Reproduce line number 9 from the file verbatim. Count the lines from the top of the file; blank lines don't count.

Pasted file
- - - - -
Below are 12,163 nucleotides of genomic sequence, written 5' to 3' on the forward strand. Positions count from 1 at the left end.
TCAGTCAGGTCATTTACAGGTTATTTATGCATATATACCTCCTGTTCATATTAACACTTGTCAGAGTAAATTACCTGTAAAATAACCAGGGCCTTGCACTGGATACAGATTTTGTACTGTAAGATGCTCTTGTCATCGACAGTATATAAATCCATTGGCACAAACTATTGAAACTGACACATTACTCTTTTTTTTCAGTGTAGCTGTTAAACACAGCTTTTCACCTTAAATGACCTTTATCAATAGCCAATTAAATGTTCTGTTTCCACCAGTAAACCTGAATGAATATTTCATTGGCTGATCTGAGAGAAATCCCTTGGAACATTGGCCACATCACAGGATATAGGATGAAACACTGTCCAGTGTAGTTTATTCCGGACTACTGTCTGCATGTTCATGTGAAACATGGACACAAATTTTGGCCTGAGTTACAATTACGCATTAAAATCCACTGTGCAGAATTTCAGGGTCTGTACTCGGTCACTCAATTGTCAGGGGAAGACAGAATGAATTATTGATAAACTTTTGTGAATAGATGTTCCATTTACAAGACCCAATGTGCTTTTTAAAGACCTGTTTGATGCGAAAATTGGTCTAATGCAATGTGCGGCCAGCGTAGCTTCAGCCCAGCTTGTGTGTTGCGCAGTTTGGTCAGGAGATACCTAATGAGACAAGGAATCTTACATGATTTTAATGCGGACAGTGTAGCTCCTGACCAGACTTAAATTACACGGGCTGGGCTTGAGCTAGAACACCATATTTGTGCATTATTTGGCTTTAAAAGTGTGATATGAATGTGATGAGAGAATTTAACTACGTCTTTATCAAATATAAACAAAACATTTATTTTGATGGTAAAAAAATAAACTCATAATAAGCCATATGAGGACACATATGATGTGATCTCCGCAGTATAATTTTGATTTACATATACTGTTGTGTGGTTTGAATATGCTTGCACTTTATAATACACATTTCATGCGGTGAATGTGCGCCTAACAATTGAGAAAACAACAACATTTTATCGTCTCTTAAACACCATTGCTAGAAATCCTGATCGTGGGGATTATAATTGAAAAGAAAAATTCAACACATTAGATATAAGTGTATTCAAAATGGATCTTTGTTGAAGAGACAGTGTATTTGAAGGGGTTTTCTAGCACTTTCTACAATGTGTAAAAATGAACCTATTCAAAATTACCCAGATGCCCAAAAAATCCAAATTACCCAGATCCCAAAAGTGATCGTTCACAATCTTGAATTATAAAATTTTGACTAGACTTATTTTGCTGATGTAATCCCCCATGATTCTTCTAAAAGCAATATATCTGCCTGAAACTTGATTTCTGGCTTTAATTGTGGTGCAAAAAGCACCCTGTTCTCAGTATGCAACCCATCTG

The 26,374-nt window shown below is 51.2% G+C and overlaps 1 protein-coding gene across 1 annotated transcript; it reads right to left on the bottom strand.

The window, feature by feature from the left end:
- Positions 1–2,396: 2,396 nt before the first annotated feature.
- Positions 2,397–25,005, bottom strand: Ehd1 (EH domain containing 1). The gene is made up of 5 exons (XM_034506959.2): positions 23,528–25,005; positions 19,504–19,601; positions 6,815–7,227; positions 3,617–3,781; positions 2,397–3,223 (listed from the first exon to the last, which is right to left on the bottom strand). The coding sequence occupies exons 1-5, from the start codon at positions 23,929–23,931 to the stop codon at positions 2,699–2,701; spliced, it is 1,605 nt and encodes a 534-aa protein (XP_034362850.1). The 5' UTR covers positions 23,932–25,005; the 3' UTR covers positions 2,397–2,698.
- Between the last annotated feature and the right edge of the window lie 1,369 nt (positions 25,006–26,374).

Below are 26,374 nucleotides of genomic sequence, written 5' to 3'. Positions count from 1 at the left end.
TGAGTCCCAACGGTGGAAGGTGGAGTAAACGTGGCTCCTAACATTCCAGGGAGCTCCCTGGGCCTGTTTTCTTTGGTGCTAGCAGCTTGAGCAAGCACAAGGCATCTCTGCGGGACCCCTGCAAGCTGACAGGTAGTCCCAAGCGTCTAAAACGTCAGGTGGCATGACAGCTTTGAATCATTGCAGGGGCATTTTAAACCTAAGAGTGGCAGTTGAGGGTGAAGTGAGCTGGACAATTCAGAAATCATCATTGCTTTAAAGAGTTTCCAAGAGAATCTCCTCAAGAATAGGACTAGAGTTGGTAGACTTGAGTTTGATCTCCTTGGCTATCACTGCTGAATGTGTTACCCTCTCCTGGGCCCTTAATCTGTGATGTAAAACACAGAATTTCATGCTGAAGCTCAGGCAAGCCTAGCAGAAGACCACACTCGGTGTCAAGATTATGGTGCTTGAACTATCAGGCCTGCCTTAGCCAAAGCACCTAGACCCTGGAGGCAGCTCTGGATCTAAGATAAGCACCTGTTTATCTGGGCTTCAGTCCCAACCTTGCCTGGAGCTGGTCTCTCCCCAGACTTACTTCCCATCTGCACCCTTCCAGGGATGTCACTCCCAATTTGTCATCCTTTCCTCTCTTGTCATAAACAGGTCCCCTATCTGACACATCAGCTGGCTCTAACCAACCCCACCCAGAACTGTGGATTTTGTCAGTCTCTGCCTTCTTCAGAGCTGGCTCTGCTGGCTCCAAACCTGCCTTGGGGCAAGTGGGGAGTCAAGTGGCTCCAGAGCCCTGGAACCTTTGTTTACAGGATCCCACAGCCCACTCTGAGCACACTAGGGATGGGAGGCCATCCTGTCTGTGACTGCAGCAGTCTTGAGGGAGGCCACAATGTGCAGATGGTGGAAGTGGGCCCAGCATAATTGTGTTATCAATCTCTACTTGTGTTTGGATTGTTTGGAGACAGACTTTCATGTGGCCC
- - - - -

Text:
TGAGTCCCAACGGTGGAAGGTGGAGTAAACGTGGCTCCTAACATTCCAGGGAGCTCCCTGGGCCTGTTTTCTTTGGTGCTAGCAGCTTGAGCAAGCACAAGGCATCTCTGCGGGACCCCTGCAAGCTGACAGGTAGTCCCAAGCGTCTAAAACGTCAGGTGGCATGACAGCTTTGAATCATTGCAGGGGCATTTTAAACCTAAGAGTGGCAGTTGAGGGTGAAGTGAGCTGGACAATTCAGAAATCATCATTGCTTTAAAGAGTTTCCAAGAGAATCTCCTCAAGAATAGGACTAGAGTTGGTAGACTTGAGTTTGATCTCCTTGGCTATCACTGCTGAATGTGTTACCCTCTCCTGGGCCCTTAATCTGTGATGTAAAACACAGAATTTCATGCTGAAGCTCAGGCAAGCCTAGCAGAAGACCACACTCGGTGTCAAGATTATGGTGCTTGAACTATCAGGCCTGCCTTAGCCAAAGCACCTAGACCCTGGAGGCAGCTCTGGATCTAAGATAAGCACCTGTTTATCTGGGCTTCAGTCCCAACCTTGCCTGGAGCTGGTCTCTCCCCAGACTTACTTCCCATCTGCACCCTTCCAGGGATGTCACTCCCAATTTGTCATCCTTTCCTCTCTTGTCATAAACAGGTCCCCTATCTGACACATCAGCTGGCTCTAACCAACCCCACCCAGAACTGTGGATTTTGTCAGTCTCTGCCTTCTTCAGAGCTGGCTCTGCTGGCTCCAAACCTGCCTTGGGGCAAGTGGGGAGTCAAGTGGCTCCAGAGCCCTGGAACCTTTGTTTACAGGATCCCACAGCCCACTCTGAGCACACTAGGGATGGGAGGCCATCCTGTCTGTGACTGCAGCAGTCTTGAGGGAGGCCACAATGTGCAGATGGTGGAAGTGGGCCCAGCATAATTGTGTTATCAATCTCTACTTGTGTTTGGATTGTTTGGAGACAGACTTTCATGTGGCCC